An aerial view of Lavaur
|Intercommunality||Tarn et Agout|
|• Mayor (2001–2008)||Bernard Carayon|
|Area1||62.83 km2 (24.26 sq mi)|
|• Density||170/km2 (430/sq mi)|
|Time zone||CET (UTC+1)|
|• Summer (DST)||CEST (UTC+2)|
|INSEE/Postal code||81140 /81500|
|Elevation||105–274 m (344–899 ft)
(avg. 141 m or 463 ft)
1 French Land Register data, which excludes lakes, ponds, glaciers > 1 km² (0.386 sq mi or 247 acres) and river estuaries.2 Population without double counting: residents of multiple communes (e.g., students and military personnel) only counted once.
Lavaur was taken in 1211 by Simon de Montfort during the wars of the Albigenses, a monument marking the site where Dame Giraude de Laurac (Lady of Lavaur) was killed, being thrown down a well and stoned to death. The town was also taken several times during the religious wars of the 16th century.
Lavaur stands on the left bank of the Agout, which is here crossed by a railway-bridge and a fine stone bridge of the late 18th century.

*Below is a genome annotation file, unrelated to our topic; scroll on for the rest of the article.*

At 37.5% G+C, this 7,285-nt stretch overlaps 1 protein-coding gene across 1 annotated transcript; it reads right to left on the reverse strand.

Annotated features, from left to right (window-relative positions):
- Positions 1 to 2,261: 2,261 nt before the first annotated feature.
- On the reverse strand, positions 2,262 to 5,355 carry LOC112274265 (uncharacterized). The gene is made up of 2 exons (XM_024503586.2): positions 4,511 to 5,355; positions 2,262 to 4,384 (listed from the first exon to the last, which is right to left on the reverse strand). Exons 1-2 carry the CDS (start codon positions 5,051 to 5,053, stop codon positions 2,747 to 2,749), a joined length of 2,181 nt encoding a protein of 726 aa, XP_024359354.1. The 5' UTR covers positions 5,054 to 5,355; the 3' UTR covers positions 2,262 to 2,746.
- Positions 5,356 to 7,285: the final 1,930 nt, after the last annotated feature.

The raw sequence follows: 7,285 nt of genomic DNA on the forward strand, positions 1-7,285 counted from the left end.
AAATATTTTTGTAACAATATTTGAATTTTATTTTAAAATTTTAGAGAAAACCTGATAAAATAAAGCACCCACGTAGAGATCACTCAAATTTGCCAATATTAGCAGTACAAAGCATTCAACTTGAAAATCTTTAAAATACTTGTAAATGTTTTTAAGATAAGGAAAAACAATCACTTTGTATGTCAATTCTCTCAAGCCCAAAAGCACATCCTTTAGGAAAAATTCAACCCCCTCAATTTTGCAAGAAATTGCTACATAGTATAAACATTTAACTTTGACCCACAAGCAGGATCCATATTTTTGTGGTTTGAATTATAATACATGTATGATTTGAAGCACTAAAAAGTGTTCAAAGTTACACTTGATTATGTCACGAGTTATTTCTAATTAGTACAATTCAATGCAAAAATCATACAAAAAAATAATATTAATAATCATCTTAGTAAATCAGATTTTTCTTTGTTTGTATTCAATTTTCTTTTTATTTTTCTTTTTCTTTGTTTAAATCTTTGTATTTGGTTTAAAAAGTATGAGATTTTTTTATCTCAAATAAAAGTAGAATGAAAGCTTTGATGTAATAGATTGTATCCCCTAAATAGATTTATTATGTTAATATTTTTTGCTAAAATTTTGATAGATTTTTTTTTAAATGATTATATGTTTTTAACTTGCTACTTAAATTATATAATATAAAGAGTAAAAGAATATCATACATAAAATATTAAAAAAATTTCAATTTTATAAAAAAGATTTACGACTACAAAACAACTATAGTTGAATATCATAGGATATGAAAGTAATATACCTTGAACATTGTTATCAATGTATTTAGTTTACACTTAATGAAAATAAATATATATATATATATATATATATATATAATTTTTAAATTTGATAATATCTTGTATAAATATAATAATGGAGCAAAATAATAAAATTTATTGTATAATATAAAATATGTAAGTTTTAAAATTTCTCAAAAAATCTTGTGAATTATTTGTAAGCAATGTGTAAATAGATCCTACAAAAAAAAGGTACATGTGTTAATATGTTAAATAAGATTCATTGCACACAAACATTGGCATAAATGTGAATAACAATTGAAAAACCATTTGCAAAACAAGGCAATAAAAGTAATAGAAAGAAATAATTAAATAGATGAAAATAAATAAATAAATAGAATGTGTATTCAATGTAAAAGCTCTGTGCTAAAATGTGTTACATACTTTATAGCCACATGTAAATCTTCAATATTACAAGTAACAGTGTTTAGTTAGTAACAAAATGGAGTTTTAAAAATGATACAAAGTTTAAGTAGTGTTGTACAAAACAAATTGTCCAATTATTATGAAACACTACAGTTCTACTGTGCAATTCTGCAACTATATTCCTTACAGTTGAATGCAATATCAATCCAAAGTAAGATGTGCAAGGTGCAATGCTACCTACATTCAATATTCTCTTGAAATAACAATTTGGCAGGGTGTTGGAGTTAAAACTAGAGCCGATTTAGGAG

- 1906: town 4069; commune 6388
- 1999: commune 8537
- 2006: commune 10,369
From 1317 till the French Revolution Lavaur was the seat of a bishopric; Lavaur Cathedral, dedicated to Saint Alan, was built for this purpose, dating from the 13th, 14th and 15th centuries, with an octagonal bell-tower. A second, smaller square tower contains a jaquemart (a statue which strikes the hours with a hammer) of the 16th century. In the bishops garden is the statue of Emmanuel, comte de Las Cases, one of the companions of Napoleon at Saint Helena.
The town carries on distilling and flour-milling and the manufacture of brushes, plaster and wooden shoes.
There is a subprefecture and a tribunal of first instance (a lower Court of Justice).
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